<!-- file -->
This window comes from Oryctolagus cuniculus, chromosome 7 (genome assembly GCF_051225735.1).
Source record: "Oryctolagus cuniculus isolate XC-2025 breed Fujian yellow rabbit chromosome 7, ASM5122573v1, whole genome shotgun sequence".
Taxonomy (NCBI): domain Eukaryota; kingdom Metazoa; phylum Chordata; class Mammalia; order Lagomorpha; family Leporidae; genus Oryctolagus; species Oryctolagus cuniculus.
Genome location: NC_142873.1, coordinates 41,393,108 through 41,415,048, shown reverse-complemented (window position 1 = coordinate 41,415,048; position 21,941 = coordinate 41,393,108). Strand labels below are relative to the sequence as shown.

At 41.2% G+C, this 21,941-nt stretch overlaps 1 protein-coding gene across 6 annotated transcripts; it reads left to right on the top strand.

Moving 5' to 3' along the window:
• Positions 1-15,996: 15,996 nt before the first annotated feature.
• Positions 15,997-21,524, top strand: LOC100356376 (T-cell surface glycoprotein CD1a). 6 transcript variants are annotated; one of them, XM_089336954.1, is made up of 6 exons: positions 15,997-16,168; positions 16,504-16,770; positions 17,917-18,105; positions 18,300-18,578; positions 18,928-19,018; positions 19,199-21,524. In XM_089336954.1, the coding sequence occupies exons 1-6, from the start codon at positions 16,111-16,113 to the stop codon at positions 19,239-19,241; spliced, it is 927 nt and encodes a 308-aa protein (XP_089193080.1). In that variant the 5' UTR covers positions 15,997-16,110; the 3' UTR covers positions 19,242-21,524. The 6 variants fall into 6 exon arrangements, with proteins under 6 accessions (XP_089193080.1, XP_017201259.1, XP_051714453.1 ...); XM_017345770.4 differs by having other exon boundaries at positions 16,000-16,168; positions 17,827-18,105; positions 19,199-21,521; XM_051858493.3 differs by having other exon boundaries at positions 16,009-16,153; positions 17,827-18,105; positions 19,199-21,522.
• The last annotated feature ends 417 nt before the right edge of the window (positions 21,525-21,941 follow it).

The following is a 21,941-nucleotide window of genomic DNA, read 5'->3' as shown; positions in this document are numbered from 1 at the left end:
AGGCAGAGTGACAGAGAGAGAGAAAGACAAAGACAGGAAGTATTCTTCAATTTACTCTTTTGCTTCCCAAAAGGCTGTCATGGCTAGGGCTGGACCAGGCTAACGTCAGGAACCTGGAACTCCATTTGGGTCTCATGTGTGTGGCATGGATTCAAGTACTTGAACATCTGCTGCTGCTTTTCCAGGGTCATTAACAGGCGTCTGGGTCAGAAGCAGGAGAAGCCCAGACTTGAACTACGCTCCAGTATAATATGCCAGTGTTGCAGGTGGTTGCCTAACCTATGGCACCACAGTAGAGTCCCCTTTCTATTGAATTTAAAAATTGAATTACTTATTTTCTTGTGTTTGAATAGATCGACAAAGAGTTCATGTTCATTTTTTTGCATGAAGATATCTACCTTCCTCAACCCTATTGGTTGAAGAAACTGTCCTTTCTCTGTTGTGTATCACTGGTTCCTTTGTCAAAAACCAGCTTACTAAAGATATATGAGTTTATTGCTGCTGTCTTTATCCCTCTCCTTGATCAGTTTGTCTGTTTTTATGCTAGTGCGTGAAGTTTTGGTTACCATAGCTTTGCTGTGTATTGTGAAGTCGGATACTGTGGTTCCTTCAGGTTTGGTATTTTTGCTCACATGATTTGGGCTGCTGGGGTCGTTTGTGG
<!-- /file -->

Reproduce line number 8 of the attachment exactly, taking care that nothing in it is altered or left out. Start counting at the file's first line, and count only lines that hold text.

• Positions 15,997-21,524, top strand: LOC100356376 (T-cell surface glycoprotein CD1a). 6 transcript variants are annotated; one of them, XM_089336954.1, is made up of 6 exons: positions 15,997-16,168; positions 16,504-16,770; positions 17,917-18,105; positions 18,300-18,578; positions 18,928-19,018; positions 19,199-21,524. In XM_089336954.1, the coding sequence occupies exons 1-6, from the start codon at positions 16,111-16,113 to the stop codon at positions 19,239-19,241; spliced, it is 927 nt and encodes a 308-aa protein (XP_089193080.1). In that variant the 5' UTR covers positions 15,997-16,110; the 3' UTR covers positions 19,242-21,524. The 6 variants fall into 6 exon arrangements, with proteins under 6 accessions (XP_089193080.1, XP_017201259.1, XP_051714453.1 ...); XM_017345770.4 differs by having other exon boundaries at positions 16,000-16,168; positions 17,827-18,105; positions 19,199-21,521; XM_051858493.3 differs by having other exon boundaries at positions 16,009-16,153; positions 17,827-18,105; positions 19,199-21,522.